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    Godwhacker says:

    Have we had AirQuake yet? I’m pretty sure you’re allowed mods if they’re sufficiently different to the original

  10. kud13 says:

    Back when I was just getting into the hobby, back home in the post-USSR republics, there were no such things as “licensed copies” . Everything was bootleg, and no one really knew or cared, as long as it was affordable.

    I remember my grandfather buying me a couple of “compilation” CDs for less than 2-3 USD (when converted from local currency) that would boast having hundreds of games on a single disk (a lot of them early 90s platform’s or arcade shooters, under a megabyte each).

    At some point I’ve tried many of them, usually many in one sitting, until I’d get stuck, and then move onto the next one. I’ve encountered a few shareware jewels like that (can we get a Solar Winds retrospective, please?), but most were just a pixellated blur.

    One such CD I still own and treasure is the one from 1997, “Best strategies” that included all the 90s classics (Dune 2, Civ2, Colonization, M.A.X., Lords of the Realm 2, WarCraft 2, Warlords2 Deluxe, Settlers 2, Total Anhilation, UFO, Age of Empires, etc- most of the titles that live on my GOG shelf now). I’m pretty sure that’s the CD that “made me” as a gamer.
    But all those others- they pop up in my mind from time to time, though I obviously don’t remember the titles to most, but I sometimes recognize the screenshot.

    • Premium User Badge

      Waltorious says:

      I replayed Solar Winds several years ago. The shareware portion (i.e. the portion that was available for free) was great, if not nearly as long as I remembered. I had never played the second part, which required a purchase, and was surprised to discover that it’s much worse. All the good stuff is in the free first half. It was rather odd.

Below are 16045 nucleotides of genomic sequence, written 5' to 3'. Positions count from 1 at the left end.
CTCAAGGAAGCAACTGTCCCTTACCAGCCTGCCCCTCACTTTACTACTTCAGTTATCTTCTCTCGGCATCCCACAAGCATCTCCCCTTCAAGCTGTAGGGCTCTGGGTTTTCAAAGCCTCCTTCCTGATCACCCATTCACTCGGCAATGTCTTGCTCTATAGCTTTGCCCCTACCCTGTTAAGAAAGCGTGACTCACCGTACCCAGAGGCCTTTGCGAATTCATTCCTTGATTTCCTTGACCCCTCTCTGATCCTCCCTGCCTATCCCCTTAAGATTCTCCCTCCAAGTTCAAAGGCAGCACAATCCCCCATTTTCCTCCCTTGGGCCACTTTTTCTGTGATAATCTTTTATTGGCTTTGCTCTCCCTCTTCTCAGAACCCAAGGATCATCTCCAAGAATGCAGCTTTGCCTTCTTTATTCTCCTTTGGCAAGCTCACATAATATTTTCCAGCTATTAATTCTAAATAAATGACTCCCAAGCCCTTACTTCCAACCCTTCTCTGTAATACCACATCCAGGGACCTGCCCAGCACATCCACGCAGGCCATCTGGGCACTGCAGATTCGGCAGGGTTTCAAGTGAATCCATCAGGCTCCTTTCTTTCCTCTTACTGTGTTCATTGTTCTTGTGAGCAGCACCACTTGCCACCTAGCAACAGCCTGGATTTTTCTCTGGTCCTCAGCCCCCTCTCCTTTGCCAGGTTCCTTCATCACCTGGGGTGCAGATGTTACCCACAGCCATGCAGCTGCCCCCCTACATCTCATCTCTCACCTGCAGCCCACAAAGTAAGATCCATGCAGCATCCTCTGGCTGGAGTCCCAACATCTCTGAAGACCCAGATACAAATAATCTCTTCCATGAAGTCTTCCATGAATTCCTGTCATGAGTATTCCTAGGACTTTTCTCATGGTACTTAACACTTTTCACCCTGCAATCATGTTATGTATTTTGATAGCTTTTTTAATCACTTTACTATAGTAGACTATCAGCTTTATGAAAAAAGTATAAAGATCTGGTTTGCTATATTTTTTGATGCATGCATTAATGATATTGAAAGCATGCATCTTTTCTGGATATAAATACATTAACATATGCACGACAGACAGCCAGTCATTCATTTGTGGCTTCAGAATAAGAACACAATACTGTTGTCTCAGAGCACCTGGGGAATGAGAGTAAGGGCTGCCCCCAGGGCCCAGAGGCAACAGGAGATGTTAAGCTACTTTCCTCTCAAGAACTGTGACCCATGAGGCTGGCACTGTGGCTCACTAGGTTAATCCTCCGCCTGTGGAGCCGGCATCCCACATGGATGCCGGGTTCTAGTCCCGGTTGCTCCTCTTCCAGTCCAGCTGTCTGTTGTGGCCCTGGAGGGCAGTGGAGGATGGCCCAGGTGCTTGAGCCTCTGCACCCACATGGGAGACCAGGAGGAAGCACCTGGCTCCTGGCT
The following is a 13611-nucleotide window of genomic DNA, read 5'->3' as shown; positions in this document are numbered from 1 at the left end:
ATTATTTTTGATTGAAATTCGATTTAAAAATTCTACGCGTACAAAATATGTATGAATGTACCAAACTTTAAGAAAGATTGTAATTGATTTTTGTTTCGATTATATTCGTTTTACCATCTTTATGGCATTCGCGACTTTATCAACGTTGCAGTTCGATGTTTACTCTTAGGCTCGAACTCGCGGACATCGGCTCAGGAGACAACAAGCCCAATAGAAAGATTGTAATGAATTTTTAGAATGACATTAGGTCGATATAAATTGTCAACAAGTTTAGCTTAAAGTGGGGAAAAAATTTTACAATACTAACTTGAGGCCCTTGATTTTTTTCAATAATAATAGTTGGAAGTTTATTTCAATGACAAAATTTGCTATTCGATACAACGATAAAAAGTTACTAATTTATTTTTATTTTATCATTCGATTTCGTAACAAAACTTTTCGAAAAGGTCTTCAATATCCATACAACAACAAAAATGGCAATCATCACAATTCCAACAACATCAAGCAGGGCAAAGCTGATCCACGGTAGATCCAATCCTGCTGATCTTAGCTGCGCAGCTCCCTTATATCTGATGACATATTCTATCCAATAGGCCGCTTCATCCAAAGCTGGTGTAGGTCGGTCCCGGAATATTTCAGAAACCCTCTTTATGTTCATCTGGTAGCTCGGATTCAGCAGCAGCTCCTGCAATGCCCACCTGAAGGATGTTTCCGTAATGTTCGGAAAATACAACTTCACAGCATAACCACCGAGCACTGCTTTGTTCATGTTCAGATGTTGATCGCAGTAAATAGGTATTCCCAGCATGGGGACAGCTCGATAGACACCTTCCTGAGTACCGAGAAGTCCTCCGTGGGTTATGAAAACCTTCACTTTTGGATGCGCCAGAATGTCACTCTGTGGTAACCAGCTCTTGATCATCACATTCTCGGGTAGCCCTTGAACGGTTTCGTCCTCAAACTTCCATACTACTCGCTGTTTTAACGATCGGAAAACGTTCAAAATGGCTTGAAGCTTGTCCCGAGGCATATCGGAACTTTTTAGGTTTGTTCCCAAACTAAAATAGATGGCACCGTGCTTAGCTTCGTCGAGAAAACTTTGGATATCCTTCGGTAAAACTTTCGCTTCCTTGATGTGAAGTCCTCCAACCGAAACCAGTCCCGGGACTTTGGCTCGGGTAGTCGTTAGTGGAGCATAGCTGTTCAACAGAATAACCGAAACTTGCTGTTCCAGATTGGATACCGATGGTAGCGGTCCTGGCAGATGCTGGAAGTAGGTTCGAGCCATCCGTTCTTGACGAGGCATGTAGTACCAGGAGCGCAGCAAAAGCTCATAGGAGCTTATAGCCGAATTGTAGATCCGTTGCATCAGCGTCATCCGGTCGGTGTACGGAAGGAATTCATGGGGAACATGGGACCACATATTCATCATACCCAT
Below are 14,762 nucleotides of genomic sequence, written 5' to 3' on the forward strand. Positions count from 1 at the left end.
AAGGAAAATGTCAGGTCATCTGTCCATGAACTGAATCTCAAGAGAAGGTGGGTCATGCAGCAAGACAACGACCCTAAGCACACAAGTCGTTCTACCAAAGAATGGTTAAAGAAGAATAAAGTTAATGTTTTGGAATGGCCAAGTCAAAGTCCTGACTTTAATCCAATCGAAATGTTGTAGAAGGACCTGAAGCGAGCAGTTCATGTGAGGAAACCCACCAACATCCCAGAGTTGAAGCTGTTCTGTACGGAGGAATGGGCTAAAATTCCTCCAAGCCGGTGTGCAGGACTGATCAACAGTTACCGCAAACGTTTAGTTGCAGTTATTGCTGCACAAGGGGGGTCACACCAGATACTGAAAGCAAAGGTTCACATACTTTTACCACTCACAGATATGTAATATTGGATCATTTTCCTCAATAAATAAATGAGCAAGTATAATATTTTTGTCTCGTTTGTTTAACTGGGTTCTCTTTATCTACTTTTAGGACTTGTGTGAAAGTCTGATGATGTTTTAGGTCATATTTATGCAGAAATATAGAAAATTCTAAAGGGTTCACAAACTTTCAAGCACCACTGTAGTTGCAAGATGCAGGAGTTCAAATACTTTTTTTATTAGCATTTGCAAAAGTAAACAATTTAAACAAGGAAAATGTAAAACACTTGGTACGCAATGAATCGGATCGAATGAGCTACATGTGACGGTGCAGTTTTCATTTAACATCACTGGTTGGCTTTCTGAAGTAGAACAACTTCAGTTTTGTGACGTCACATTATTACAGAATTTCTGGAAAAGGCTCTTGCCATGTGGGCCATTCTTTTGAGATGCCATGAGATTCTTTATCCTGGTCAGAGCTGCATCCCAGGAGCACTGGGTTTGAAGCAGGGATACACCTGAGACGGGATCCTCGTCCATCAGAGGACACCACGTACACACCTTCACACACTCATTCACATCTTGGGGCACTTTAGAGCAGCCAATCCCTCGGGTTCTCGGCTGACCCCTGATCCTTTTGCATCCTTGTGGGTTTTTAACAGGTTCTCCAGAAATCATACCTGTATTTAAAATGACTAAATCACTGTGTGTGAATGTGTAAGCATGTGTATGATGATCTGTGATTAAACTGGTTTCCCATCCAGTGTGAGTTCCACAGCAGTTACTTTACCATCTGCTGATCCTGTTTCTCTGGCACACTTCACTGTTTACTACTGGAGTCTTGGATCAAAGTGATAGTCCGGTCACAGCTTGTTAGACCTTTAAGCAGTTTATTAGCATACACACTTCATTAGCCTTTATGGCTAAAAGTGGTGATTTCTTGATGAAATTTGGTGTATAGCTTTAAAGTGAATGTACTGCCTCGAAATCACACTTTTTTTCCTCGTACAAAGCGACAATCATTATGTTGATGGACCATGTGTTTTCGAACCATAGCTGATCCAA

11. Chaoslord AJ says:

    It’s all a blur the millions of virtual monsters slain, thousands of bosses.
    Sometimes when I’m driving a music might play in my head and I realize it’s actually from the original Starwing. The suppressed memories are all still there somewhere.

  12. caff says:

    There is one game that I can never remember the name of, and it really bugs me. It was on the Atari ST back in probably the early 90s.

    It was basically about a guy walking around a funfair, playing mini games on cabinet arcade machines. I seem to remember each of the mini games were quite hard, and it was quite violent involving spinning blades and stuff.

    I’ve tried googling it but to no avail. Any help would put me out of my misery!

  13. Ninja Dodo says:

    My solution is this thing: link to darkadia.com

    (game collection system using data from the giantbomb api)

  14. floogles says:

    Ah this is a Big Thing for me. I stopped gaming for many years, and when I came back to it recently via The Witcher I realised that I NEVER FINISHED GAMES.

    Once it dawned on me that all I had were fragmentary memories of barely begun experiences, I started making a list. Sometimes it took forever to discover what the game actually was, but now I alternate – one new game, one old game.

    It’s weird to say how much weight gets lifted off me each time I finish an old one – recently it was completing Hybris, 28yrs after I first played it. I know it’s meaningless, but somehow my life is better now after finishing it.

  15. RichUncleSkeleton says:

    For the past year or so I’ve been maintaining a simple spreadsheet of games I’ve beaten. Maybe it’s just some OCD thing but a game feels more tangible to me if I can definitively write down a record of having finished it.

  16. Mara says:

    That’s why you have a spreadsheet, a large meticulous spreadsheet for the >1000 games you’ve played.
    …everybody does that, right? Right?

    • da_moe says:

      Yes, I do! It was a hard work to find all those lcd games from the 80 though. and the lesser known arcade games.
      > 2000

      • Mara says:

        Hooray! I actually found that my childhood library kind of pales in comparison to the slew of Steam nonsense I somehow end up acquiring each month, so I didn’t quite have that problem.
        Glad to see I’m not the only one though.

  17. someoneelse84 says:

    Have you played… Gods?

    Have you played… Prehistorik?

    Have you played Little Big Adventure 2?

    • Premium User Badge

      Harlander says:

      Yes – ST Format cover disk demo.
      No
      Yes – and it’s one of my favourite games of all time (though I’m dubious about how well it’ll have aged)

  18. DelrueOfDetroit says:

    The biggest thing for me would be remembering all of the arcade machine idle screens that are injected into my brain.

    I recently had a massive nostalgia kick when I saw Circus Charlie for the first time in ages and immediately remembered all the minigame demos. Boy, I hated that game though.